“In the public square, we’re seeing a higher degree of vigilance and mitigation steps in many jurisdictions,” Centers for Disease Control and Prevention Director Dr. Robert Redfield said during a call with the nation’s governors on Tuesday. Audio of the call was obtained by CNN.

“But what we’re seeing as the increasing threat right now is actually acquisition of infection through small household gatherings,” Redfield said. “Particularly with Thanksgiving coming up, we think it’s really important to stress the vigilance of these continued mitigation steps in the household setting.”

Dr. Jonathan Reiner, professor of medicine at George Washington University, said Wednesday he’d advise people to consider not having indoor Thanksgiving dinners with others who aren’t in their immediate household.

“If you’re lucky enough to live in a part of the country where the weather will be moderate in November, do an outdoor Thanksgiving. (But) I think in the … places in the country where the winter comes early, I think you have to really be careful,” Reiner told CNN’s “New Day.”

“The consequences of this virus, particularly for older folks — the people that we really want to gather with on Thanksgiving — can be really dire,” he said. And, frankly, I’d rather do a Zoom Thanksgiving with people that I love than expose them to something that might kill them,” he said.

“Next year is going to be much better. Let’s get through this, and let’s get through it safely.”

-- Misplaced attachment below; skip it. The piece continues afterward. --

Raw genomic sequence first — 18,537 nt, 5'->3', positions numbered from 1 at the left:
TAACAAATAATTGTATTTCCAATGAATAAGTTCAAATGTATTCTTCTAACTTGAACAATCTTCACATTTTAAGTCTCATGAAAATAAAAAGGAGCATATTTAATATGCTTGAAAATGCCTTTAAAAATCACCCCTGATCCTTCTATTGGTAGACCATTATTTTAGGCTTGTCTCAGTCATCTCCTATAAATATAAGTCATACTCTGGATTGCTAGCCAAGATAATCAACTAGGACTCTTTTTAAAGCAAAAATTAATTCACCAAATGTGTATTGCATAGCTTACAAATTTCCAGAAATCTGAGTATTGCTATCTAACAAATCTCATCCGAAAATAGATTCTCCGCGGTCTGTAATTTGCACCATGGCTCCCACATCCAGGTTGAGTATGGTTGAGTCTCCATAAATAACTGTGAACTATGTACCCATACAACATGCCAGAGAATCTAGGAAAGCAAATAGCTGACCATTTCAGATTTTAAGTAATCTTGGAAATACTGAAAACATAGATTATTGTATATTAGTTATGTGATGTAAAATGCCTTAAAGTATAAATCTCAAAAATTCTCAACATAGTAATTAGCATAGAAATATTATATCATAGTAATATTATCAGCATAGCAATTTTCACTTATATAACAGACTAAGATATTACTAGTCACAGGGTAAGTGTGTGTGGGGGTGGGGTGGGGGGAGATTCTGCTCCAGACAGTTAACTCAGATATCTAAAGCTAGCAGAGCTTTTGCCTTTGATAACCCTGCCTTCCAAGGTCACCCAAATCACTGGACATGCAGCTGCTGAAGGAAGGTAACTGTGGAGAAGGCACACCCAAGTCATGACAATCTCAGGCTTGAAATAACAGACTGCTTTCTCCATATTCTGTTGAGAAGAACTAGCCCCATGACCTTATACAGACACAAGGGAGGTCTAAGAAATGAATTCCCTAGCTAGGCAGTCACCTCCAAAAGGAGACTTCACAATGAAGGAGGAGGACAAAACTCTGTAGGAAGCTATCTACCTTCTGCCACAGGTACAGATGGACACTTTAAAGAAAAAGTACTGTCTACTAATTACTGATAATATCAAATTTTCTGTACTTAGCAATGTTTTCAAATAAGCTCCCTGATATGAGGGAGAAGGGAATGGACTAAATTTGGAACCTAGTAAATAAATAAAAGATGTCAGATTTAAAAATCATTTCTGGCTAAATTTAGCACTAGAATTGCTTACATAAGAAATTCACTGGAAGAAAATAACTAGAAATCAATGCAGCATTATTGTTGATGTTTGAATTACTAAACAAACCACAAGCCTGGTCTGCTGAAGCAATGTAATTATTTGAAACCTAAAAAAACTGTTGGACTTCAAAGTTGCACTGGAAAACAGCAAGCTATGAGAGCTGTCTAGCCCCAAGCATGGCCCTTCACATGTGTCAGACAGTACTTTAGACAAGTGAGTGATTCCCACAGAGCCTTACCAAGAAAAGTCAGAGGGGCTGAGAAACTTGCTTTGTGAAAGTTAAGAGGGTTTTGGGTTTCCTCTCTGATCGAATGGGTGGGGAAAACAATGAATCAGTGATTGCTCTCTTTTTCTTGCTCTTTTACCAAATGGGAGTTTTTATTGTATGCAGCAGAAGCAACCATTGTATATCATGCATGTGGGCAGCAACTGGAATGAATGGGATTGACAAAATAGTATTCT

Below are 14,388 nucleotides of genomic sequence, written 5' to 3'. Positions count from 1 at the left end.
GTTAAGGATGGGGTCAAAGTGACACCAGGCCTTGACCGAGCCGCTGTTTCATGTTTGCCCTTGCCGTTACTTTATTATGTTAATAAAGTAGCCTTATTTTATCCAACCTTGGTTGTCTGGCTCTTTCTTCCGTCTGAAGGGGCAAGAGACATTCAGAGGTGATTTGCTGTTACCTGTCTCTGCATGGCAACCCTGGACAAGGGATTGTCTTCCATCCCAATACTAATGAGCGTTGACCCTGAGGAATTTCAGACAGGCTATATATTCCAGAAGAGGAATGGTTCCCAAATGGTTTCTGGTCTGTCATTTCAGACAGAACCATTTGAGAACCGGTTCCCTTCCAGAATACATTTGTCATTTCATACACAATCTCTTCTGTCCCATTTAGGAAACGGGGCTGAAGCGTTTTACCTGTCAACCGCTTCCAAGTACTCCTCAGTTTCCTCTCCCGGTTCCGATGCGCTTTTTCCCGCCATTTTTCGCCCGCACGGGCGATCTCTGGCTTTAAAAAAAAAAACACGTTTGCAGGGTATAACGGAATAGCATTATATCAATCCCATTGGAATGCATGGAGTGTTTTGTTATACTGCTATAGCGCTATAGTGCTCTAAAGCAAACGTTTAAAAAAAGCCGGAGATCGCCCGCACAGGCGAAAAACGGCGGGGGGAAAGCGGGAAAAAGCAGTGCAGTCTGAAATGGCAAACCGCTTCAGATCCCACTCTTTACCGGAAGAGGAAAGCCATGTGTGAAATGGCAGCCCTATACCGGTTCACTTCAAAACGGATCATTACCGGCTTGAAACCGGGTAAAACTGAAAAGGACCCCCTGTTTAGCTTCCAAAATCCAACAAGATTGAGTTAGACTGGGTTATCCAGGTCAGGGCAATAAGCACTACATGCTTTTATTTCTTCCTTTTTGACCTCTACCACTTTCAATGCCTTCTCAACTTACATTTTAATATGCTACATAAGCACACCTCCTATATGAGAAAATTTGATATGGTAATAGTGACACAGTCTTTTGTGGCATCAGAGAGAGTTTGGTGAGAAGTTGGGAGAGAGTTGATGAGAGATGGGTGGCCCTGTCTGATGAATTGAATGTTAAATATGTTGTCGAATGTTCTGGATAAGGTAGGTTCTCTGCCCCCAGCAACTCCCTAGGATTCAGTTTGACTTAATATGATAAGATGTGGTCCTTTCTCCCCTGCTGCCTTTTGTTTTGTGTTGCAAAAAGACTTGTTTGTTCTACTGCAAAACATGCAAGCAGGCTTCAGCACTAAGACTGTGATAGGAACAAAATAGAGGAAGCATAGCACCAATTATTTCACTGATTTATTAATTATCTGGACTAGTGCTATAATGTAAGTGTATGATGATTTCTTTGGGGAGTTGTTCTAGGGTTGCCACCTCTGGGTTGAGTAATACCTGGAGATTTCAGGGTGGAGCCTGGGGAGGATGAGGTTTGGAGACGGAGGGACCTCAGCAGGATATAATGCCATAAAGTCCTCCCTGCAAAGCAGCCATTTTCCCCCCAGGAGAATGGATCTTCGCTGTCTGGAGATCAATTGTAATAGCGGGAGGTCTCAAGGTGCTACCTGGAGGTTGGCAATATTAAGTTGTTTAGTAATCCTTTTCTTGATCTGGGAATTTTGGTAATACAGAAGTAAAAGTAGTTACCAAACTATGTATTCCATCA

These comments come as the country’s seven-day average of new daily cases surpassed 51,000 Tuesday — the first time in more than two months that the figure was above 50,000, according to data from Johns Hopkins University.

The average is now more than 48% higher than it was about a month ago, when it dipped to as low as 34,354.

And hospitalizations have been increasing nationwide. More than 36,000 Covid-19 patients were in US hospitals Tuesday, the highest number since the end of August.

White House coronavirus task force coordinator Dr. Deborah Birx gave a warning similar to Redfield’s last week, urging Americans to carefully weigh gatherings over Thanksgiving. Even if non-household members appear healthy, it’s impossible to know for sure without testing, she said.
Health officials have warned that the spike in cases probably will worsen as cold weather prompts more indoor social gatherings, and that surges could overwhelm the health care system and kill thousands in the coming months.

Studies add to evidence that blood type might be linked with Covid-19 risk

Two new studies are adding to evidence that suggests your blood type could be linked with your Covid-19 risk, but more research is needed.
People with blood type O may have lower risk of Covid-19 infection and severe illness, two new studies suggest
Published in the journal Blood Advances on Wednesday, the studies suggest that people with blood type O may be less vulnerable to Covid-19 infection and have a reduced likelihood of getting severely ill.